The prosecution accused Monk of not being honest in police interviews, or in the account he gave to court. Monk claimed he could not remember kicking Atkinson at least twice to the head, nor having his foot on his head when colleagues arrived, nor telling other police officers that he had kicked him in the head.
In her closing address in the sixth week of the trial Healy suggested to the jury that Monk’s apparent lack of memory about three facts was “convenient,” adding, “those three are facts that cause a great deal of damage.”
Healy said, “He was not honest in his interview and he has not been honest with you about his actions that morning and about his reasons for it. Mr Monk told his colleagues in the early hours of that morning that he had kicked Dalian Atkinson to the head.”
Following the attack on Atkinson, he had a cardiac arrest. An ambulance crew tried to resuscitate Atkinson but he was pronounced dead at the Princess Royal Hospital, 90 minutes after being Tasered. The job of the ambulance crew was made even more difficult as the police kept him handcuffed even inside the ambulance. In court, responding paramedic James Roberts said he had asked a police officer to remove one of Atkinson’s handcuffs as his breathing became “more laboured”. He said, “We asked the police officer to remove one of the handcuffs so we could roll him on his back… so he could be more comfortable.”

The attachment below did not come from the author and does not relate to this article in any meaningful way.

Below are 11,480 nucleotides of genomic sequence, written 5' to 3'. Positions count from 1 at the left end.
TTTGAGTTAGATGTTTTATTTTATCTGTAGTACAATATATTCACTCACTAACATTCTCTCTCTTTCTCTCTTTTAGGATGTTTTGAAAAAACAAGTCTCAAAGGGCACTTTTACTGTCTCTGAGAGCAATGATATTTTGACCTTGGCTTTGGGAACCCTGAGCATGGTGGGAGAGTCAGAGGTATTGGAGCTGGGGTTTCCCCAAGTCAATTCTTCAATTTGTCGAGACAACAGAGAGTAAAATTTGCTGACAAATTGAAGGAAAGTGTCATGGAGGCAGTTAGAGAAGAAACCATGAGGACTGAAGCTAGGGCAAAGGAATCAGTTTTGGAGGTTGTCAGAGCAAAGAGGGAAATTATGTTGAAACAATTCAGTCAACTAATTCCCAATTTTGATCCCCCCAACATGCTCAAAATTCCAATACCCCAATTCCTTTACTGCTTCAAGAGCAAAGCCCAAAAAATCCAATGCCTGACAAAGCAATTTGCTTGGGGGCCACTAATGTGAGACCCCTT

Atkinson’s cause of death was recorded as a cardiorespiratory arrest. He had underlying health problems and had been undergoing dialysis treatment for kidney problems, but there is no doubt that his death came as a result of the savage attack and treatment he received at the hands of both police officers. Prosecution medical experts, including an intensive care specialist, told the court that despite his poor health Atkinson would have survived the encounter were it not for the lengthy tasering and the kicks to the head.